The Bach blasting from speakers through the night above the Grove and Market Street Burger King began several weeks ago, or so a tip to SFist claims. As anyone who has tried to walk by that storefront, which sits at the top of a BART/Muni escalator, is very familiar, it serves as gathering place for mid-Market dwellers with seemingly nowhere else to go and nothing better to do.
A local Civic Center blog also picked up on the music, observing last week that "a Mozart string quintet" was a "surrealistic musical choice for the location." What's more, it wasn't serving as entertainment.
Instead, the music appeared to function like a sort of sonic barrier. "The corner was completely empty on Sunday morning of its usual denizens and continues to be so two weeks later," that blog observes, speculating that the tactic was purposeful, and could be seen as "a tool for gentrification."
ABC 7 followed the story, learning that several speakers were installed not by Burger King itself but by a local nonprofit, the Central Market Community Benefit District. As that group describes its work, "The CMCBD makes the Central Market area a safer, more attractive, more desirable place to work, live, shop, locate a business and own property by delivering services beyond those the City of San Francisco can provide."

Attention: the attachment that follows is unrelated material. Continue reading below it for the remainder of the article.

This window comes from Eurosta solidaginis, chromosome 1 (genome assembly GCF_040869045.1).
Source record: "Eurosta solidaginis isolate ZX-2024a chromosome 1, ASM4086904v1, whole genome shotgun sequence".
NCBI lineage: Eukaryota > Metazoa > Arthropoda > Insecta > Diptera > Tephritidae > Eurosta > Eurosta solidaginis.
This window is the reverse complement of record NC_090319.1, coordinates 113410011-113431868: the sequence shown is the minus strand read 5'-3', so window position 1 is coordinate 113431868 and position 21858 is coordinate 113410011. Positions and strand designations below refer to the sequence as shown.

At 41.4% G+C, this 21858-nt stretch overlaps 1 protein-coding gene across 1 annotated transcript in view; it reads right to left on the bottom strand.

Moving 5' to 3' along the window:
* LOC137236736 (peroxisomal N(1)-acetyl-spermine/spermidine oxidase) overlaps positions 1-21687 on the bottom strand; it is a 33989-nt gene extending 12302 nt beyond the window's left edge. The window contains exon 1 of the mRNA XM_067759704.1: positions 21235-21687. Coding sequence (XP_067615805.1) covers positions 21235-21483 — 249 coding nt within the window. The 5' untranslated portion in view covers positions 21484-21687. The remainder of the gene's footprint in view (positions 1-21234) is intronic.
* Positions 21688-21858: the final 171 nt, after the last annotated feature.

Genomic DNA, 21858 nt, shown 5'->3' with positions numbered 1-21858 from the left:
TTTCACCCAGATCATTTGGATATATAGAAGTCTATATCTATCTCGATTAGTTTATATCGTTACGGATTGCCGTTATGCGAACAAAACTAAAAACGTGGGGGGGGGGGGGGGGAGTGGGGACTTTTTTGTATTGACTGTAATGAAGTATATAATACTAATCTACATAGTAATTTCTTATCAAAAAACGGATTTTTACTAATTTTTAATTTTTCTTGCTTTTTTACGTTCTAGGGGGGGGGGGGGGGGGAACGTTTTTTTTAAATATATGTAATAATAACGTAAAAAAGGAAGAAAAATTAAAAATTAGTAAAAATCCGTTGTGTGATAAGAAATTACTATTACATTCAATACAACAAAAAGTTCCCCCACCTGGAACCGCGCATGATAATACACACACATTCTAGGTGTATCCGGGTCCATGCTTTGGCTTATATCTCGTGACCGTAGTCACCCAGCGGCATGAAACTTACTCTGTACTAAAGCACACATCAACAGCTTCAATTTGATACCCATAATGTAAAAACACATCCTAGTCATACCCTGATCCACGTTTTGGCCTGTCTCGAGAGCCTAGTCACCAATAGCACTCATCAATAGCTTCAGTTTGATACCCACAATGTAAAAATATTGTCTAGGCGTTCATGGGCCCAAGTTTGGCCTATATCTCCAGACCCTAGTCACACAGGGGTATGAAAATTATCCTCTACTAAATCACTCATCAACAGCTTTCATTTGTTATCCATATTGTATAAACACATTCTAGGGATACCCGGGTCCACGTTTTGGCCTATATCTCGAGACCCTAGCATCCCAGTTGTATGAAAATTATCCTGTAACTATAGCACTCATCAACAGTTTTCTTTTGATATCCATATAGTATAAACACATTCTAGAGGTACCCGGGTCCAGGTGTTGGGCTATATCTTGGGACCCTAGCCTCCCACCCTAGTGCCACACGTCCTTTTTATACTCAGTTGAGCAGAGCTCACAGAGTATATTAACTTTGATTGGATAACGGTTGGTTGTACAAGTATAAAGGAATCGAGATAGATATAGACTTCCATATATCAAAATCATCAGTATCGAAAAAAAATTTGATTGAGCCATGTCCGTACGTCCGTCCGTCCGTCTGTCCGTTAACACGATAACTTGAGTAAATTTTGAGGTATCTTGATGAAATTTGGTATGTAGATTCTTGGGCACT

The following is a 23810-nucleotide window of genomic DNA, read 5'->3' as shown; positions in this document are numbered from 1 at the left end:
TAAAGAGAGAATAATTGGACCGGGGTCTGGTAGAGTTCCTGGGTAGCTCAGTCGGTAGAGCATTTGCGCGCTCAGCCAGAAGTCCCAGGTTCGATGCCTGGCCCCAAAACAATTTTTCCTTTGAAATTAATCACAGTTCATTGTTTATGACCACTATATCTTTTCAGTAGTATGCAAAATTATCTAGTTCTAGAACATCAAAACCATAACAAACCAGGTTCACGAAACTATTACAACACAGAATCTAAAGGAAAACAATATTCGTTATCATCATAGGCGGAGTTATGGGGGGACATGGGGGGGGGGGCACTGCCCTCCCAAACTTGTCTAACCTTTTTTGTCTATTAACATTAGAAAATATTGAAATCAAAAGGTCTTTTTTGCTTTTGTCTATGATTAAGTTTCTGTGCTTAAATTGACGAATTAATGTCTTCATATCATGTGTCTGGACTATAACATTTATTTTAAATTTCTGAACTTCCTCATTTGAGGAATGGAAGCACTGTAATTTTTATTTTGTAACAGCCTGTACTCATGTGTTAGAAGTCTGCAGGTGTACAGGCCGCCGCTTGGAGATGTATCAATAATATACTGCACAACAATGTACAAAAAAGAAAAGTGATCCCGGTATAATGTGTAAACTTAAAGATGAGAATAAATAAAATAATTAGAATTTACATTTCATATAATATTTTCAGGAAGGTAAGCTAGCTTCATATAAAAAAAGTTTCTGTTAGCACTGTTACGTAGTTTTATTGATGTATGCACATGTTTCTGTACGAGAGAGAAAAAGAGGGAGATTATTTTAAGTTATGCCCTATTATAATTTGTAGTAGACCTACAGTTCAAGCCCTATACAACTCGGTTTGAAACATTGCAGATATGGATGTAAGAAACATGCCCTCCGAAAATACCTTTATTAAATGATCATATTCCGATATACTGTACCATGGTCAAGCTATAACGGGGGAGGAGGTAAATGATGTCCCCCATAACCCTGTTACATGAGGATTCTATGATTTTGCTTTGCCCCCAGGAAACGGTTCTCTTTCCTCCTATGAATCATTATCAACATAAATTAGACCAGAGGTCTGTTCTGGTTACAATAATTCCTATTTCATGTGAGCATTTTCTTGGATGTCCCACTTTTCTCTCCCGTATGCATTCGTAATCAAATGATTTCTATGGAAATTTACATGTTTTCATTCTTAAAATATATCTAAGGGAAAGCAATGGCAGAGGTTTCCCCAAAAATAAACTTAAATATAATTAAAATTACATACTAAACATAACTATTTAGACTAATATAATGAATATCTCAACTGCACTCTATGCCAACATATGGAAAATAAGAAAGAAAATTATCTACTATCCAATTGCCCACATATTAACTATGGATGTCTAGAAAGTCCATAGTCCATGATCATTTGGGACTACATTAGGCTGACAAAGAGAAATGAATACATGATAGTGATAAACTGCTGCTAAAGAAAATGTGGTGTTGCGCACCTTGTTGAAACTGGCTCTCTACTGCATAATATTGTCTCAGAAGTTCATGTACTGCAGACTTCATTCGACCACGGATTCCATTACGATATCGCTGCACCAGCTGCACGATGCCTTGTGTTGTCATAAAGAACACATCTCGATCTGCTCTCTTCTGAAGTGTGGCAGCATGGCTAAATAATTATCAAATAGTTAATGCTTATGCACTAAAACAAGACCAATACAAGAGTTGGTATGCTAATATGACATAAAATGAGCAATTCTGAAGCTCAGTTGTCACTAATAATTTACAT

It's fair to guess that using classical music to ward of homeless people isn't a service the city would provide, at least comfortably and without controversy. A spokesperson for the group said she was inspired by reading about a similar use of loud classical music in the London underground.
The CMCBD is funded by local property owners who pay a share for membership — a ton of businesses all listed here.
As one BART commuter told ABC 7, "Usually you can barely walk by. There's grocery carts, blankets full of merchandise that's not theirs, drug use." Said another: "It's classical music. I love it."
Others find it problematic. "For people who do live on the street for whatever reason," said one homeless resident of the area who sleeps down the street at the library, "this can be very distracting, keep people up at night."
Another resident, one with housing, says "I can't play my music outside after 10 o'clock, can I? In which case, they're infringing on the rights of others."
In fact, amplified music is limited to 10 decibels greater than ambient street noise, and the classical music at Burger King is turned down from 11 p.m. to 6 a.m. at the request of a local hotel.